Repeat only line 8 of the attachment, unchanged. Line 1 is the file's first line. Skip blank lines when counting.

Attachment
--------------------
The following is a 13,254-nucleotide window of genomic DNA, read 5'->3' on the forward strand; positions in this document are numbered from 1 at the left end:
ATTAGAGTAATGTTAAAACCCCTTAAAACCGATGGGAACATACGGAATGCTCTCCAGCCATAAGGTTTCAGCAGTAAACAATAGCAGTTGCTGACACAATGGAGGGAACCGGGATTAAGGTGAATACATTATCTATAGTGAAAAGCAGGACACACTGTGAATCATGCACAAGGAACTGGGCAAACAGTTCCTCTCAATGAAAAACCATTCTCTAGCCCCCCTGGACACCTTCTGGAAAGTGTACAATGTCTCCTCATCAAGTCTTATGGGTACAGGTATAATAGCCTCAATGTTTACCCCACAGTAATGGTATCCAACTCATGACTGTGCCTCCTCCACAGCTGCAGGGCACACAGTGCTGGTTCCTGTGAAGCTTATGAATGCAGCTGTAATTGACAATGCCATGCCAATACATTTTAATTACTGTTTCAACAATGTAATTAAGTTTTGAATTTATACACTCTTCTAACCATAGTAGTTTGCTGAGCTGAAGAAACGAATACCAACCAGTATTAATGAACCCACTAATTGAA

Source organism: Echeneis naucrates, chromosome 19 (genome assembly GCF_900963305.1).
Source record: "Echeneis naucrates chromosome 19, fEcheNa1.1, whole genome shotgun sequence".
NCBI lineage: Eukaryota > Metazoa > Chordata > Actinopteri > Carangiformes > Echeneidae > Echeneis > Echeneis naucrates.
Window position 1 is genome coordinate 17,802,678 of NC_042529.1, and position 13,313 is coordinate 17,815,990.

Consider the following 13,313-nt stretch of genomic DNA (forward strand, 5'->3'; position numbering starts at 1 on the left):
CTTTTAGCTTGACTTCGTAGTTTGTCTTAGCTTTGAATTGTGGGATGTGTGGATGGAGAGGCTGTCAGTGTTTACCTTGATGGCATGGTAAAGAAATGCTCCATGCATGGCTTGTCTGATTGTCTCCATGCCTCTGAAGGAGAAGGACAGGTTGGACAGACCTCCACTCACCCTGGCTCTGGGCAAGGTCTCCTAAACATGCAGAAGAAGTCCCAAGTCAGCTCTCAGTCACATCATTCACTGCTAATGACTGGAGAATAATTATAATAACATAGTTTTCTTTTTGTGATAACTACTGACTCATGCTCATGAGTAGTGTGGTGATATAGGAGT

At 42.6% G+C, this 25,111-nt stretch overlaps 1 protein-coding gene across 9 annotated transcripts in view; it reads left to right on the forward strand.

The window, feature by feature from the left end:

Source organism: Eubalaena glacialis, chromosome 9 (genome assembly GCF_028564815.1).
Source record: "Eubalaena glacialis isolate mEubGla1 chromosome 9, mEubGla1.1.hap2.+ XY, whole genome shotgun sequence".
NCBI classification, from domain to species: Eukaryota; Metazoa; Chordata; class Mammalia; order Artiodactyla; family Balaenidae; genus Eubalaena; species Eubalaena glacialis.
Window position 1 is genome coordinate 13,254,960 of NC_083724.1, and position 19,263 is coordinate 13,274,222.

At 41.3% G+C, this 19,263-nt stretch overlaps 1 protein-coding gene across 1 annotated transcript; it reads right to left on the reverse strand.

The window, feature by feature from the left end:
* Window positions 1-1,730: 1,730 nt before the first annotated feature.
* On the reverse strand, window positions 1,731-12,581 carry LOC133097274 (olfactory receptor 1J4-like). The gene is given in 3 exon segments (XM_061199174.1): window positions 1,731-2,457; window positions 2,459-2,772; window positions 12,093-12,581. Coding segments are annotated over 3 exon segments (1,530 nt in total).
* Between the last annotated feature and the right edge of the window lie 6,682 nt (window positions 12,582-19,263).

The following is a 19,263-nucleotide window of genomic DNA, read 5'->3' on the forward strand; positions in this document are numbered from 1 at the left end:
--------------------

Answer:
CTTTTAGCTTGACTTCGTAGTTTGTCTTAGCTTTGAATTGTGGGATGTGTGGATGGAGAGGCTGTCAGTGTTTACCTTGATGGCATGGTAAAGAAATGCTCCATGCATGGCTTGTCTGATTGTCTCCATGCCTCTGAAGGAGAAGGACAGGTTGGACAGACCTCCACTCACCCTGGCTCTGGGCAAGGTCTCCTAAACATGCAGAAGAAGTCCCAAGTCAGCTCTCAGTCACATCATTCACTGCTAATGACTGGAGAATAATTATAATAACATAGTTTTCTTTTTGTGATAACTACTGACTCATGCTCATGAGTAGTGTGGTGATATAGGAGT